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Ruth Tangiiau Mave: ‘With great power, comes great responsibility’

Monday 14 September 2020 | Written by Losirene Lacanivalu | Published in Editorials

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Ruth Tangiiau Mave: ‘With great power, comes great responsibility’
Pacific Divers staff have teamed up with Tupapa grower Danny Mataroa to learn how to plant and manage a plantation. Olly Oolders, Danny Mataroa, Stephen Lyon, Lovelyn Gatchalian, Erenn Beniamina and Sandra Ankli. Photo: PACIFIC DIVERS. 20090439

OPINION: In the past, a nom de plume, gave opportunity to defile and destroy with hate and loathing, and remain unaccountable.

My nana, used to say “Ruth there is one four letter word you should learn, it’s called Tact”.

Defined as “a keen sense of what to say or do to avoid giving offense”, I later saw “tact” as a socially acceptable “white lie”. People would rather believe an elaborate lie, than the simple truth, and deliberated, my name must have a silent ‘T’ at the front (T)Ruth.

Dale Carnegie’s bestselling book “How to Win Friends and Influence People” gives six easy ways to make people like you. Smiling, using a person’s name, be a good listener, talk about the other persons interests, make them feel important and do it all sincerely. These are valuable lessons we teach our children so they “play nicely”.

It’s also important in the workforce, to ensure a cohesive and companionable working environment. The goal is to gain others trust and confidence, so you increase your sales, votes and company profits.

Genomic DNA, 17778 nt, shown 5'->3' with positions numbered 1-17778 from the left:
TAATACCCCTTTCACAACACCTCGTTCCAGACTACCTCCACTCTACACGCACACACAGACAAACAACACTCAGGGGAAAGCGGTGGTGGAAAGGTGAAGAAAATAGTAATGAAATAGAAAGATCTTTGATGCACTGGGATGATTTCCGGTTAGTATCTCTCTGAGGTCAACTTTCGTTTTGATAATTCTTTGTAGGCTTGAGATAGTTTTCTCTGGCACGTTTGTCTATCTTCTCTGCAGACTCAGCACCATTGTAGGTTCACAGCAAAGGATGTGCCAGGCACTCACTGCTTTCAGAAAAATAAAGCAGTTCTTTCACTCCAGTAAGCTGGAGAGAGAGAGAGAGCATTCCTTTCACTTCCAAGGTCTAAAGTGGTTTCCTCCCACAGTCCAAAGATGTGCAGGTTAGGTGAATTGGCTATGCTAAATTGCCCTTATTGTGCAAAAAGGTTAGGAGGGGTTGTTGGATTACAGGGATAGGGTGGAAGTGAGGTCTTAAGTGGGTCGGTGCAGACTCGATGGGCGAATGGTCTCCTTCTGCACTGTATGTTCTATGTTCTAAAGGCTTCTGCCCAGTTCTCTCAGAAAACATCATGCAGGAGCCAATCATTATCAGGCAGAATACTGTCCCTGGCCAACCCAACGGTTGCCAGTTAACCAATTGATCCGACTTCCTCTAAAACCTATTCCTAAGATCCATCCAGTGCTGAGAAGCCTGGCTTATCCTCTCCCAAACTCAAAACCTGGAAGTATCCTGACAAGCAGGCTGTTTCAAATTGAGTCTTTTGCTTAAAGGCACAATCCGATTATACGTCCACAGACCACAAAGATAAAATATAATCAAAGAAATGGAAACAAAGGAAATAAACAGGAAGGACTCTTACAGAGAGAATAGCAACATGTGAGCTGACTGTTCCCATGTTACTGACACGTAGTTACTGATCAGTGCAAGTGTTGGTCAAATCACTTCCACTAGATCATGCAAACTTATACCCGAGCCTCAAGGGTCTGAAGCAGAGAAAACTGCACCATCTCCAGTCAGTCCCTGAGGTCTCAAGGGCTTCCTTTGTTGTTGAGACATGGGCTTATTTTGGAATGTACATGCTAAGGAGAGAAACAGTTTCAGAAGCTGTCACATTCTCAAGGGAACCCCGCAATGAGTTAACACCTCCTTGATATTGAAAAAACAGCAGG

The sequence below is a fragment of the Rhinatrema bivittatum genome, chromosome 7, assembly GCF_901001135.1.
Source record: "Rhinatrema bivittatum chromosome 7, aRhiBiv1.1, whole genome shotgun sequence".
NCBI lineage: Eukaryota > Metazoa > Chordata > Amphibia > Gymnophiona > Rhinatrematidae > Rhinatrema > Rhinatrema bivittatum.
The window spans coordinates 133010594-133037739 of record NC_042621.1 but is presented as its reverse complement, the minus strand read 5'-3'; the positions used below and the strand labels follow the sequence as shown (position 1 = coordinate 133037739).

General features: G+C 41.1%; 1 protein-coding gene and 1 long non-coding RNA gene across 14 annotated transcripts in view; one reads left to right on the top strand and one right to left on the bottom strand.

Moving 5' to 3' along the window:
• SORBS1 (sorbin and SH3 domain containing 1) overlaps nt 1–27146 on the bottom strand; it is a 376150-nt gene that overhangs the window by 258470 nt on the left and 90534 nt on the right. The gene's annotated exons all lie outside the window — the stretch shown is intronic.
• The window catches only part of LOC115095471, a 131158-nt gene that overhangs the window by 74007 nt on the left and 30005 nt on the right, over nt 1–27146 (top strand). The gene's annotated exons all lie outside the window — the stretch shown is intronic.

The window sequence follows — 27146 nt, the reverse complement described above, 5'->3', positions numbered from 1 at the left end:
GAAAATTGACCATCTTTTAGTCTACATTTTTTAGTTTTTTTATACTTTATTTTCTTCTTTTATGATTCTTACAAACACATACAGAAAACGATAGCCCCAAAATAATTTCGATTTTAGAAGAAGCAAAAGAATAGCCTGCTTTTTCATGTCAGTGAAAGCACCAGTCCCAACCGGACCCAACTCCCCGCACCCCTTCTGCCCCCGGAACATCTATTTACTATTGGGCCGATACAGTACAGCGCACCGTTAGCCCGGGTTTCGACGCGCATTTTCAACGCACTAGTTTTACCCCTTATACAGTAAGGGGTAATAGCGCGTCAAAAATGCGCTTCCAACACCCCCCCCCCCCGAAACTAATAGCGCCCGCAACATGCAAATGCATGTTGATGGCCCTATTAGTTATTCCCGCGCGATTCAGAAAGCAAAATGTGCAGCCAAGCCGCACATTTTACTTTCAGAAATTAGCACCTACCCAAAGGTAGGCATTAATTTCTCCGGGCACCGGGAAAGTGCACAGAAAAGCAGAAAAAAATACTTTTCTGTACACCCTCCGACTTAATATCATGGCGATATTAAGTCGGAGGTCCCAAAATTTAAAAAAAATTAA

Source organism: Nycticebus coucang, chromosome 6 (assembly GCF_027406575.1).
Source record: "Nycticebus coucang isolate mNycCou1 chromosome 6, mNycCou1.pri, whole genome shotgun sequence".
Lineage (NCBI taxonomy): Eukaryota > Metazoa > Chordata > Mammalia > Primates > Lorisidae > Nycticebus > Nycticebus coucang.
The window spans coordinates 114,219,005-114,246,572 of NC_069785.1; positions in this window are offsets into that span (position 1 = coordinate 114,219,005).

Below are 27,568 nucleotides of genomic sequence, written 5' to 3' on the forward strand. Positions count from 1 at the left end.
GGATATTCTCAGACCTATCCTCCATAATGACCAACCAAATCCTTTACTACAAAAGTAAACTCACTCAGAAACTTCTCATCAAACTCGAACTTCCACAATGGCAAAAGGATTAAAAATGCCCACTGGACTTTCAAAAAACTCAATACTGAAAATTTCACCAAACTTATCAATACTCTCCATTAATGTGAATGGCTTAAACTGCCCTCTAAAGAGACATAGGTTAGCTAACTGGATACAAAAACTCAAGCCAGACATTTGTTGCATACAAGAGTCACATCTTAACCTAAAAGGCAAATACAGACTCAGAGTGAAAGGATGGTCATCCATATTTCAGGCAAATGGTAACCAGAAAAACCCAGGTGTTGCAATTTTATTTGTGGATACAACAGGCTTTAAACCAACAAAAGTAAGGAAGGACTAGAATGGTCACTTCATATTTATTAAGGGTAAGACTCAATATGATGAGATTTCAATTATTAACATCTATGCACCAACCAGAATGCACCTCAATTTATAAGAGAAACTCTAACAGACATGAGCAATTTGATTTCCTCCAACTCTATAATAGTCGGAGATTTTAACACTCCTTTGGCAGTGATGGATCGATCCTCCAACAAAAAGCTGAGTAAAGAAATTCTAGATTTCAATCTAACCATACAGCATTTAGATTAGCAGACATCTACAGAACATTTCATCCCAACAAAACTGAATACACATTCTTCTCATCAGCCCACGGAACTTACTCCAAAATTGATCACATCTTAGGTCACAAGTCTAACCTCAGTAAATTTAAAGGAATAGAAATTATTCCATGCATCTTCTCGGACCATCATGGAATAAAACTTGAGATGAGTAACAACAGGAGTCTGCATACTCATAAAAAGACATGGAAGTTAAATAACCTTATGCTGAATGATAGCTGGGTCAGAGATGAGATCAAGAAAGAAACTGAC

It works for the majority of the time and people, but then there are some who read Jonar Nader’s book “How to lose friends and infuriate people”. They’re called, rude, abrupt, alpha personality, “have no filter” or lack tact. These people say it like it is, they don’t pretty it up, they’re just “honest”. They have the courage to be disliked, because, frankly, life cannot be candy coated all the time, we can’t bubble wrap ourselves so we’re never disappointed or faced with another’s opposing view.

When I suggested community work for a wage subsidy, and when Government money runs out, local workers be given priority, letters to the editor called me racist and a white supremacist. I took them as a reflection of how they see the world, which obviously differs from mine. So be it.

At the same time the renewed call for nom de plume letters, was raised. Personally I’m a fan of them for the very reason highlighted in a text I was sent “… Kia Orana Ruta,Thank you for highlighting in today’s newspaper what many Cook Islanders and people living and paying tax in the Cook Islands want to say but afraid to speak out for fear of job losses or family retribution…

It’s for this reason I write on issues from the viewpoints of local people who are unable to. Speaking up can and will infuriate some people, but not everyone. I’m reminded of this regularly when people tell me in person, they agree with me and to keep writing for them.

But it was a private message of hate and racism that re-enforced to me why the paper has refused to run them.

There are people who practice Dale Carnegies principles, primarily, to achieve their goals of business success, but it’s a façade to their deep, seated beliefs they hold to their true self.

In the past, a nom de plume, gave opportunity to defile and destroy with hate and loathing, and remain unaccountable, and was often taken.

I was blocked from replying, instead they gave me the power to name and shame them. Peter Parker’s uncle said: “With great power, comes great responsibility” – just because you can, doesn’t mean you should.

Living with hatred can bring disharmony and ill-health to a person’s heart, mind and body, that in itself is punishment enough.